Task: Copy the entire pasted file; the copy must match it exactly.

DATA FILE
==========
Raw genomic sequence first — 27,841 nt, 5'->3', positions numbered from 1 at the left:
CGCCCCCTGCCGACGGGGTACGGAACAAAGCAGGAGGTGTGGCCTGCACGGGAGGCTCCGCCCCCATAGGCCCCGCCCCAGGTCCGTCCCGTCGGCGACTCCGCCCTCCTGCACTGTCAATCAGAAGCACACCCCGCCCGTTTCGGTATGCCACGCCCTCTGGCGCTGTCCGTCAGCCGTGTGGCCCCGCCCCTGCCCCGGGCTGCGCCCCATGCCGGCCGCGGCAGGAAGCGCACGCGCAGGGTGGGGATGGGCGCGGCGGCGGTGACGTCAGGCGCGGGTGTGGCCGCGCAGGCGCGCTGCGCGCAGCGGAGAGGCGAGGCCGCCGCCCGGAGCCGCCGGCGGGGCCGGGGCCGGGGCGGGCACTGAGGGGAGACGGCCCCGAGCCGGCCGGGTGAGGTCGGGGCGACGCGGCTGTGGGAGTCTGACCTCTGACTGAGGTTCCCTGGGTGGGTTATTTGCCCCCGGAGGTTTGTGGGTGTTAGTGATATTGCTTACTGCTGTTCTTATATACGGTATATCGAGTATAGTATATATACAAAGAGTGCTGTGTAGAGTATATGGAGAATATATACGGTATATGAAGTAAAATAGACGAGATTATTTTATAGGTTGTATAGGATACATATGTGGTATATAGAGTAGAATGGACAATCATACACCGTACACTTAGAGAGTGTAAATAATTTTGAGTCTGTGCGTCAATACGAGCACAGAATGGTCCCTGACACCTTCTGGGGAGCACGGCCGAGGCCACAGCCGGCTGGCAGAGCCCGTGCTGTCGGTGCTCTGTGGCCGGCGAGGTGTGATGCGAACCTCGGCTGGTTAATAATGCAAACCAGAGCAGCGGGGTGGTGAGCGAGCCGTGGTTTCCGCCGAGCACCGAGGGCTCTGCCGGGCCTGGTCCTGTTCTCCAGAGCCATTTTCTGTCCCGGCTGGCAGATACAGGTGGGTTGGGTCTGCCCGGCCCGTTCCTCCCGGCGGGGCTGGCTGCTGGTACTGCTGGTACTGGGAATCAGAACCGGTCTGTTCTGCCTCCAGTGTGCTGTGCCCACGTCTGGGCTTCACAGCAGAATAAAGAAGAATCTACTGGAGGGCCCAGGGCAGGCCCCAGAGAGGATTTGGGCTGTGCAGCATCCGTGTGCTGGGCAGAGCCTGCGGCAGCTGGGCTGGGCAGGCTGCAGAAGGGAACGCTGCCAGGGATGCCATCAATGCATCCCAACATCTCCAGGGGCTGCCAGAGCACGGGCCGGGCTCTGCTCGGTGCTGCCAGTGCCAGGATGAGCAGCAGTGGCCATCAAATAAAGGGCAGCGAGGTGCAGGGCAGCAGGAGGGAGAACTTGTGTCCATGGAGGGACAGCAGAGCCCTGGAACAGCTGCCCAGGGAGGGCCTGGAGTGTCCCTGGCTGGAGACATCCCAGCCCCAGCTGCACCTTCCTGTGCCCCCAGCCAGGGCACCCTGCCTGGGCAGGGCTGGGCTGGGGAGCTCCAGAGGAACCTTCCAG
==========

Raw genomic sequence first — 27,841 nt, 5'->3', positions numbered from 1 at the left:
CGCCCCCTGCCGACGGGGTACGGAACAAAGCAGGAGGTGTGGCCTGCACGGGAGGCTCCGCCCCCATAGGCCCCGCCCCAGGTCCGTCCCGTCGGCGACTCCGCCCTCCTGCACTGTCAATCAGAAGCACACCCCGCCCGTTTCGGTATGCCACGCCCTCTGGCGCTGTCCGTCAGCCGTGTGGCCCCGCCCCTGCCCCGGGCTGCGCCCCATGCCGGCCGCGGCAGGAAGCGCACGCGCAGGGTGGGGATGGGCGCGGCGGCGGTGACGTCAGGCGCGGGTGTGGCCGCGCAGGCGCGCTGCGCGCAGCGGAGAGGCGAGGCCGCCGCCCGGAGCCGCCGGCGGGGCCGGGGCCGGGGCGGGCACTGAGGGGAGACGGCCCCGAGCCGGCCGGGTGAGGTCGGGGCGACGCGGCTGTGGGAGTCTGACCTCTGACTGAGGTTCCCTGGGTGGGTTATTTGCCCCCGGAGGTTTGTGGGTGTTAGTGATATTGCTTACTGCTGTTCTTATATACGGTATATCGAGTATAGTATATATACAAAGAGTGCTGTGTAGAGTATATGGAGAATATATACGGTATATGAAGTAAAATAGACGAGATTATTTTATAGGTTGTATAGGATACATATGTGGTATATAGAGTAGAATGGACAATCATACACCGTACACTTAGAGAGTGTAAATAATTTTGAGTCTGTGCGTCAATACGAGCACAGAATGGTCCCTGACACCTTCTGGGGAGCACGGCCGAGGCCACAGCCGGCTGGCAGAGCCCGTGCTGTCGGTGCTCTGTGGCCGGCGAGGTGTGATGCGAACCTCGGCTGGTTAATAATGCAAACCAGAGCAGCGGGGTGGTGAGCGAGCCGTGGTTTCCGCCGAGCACCGAGGGCTCTGCCGGGCCTGGTCCTGTTCTCCAGAGCCATTTTCTGTCCCGGCTGGCAGATACAGGTGGGTTGGGTCTGCCCGGCCCGTTCCTCCCGGCGGGGCTGGCTGCTGGTACTGCTGGTACTGGGAATCAGAACCGGTCTGTTCTGCCTCCAGTGTGCTGTGCCCACGTCTGGGCTTCACAGCAGAATAAAGAAGAATCTACTGGAGGGCCCAGGGCAGGCCCCAGAGAGGATTTGGGCTGTGCAGCATCCGTGTGCTGGGCAGAGCCTGCGGCAGCTGGGCTGGGCAGGCTGCAGAAGGGAACGCTGCCAGGGATGCCATCAATGCATCCCAACATCTCCAGGGGCTGCCAGAGCACGGGCCGGGCTCTGCTCGGTGCTGCCAGTGCCAGGATGAGCAGCAGTGGCCATCAAATAAAGGGCAGCGAGGTGCAGGGCAGCAGGAGGGAGAACTTGTGTCCATGGAGGGACAGCAGAGCCCTGGAACAGCTGCCCAGGGAGGGCCTGGAGTGTCCCTGGCTGGAGACATCCCAGCCCCAGCTGCACCTTCCTGTGCCCCCAGCCAGGGCACCCTGCCTGGGCAGGGCTGGGCTGGGGAGCTCCAGAGGAACCTTCCAG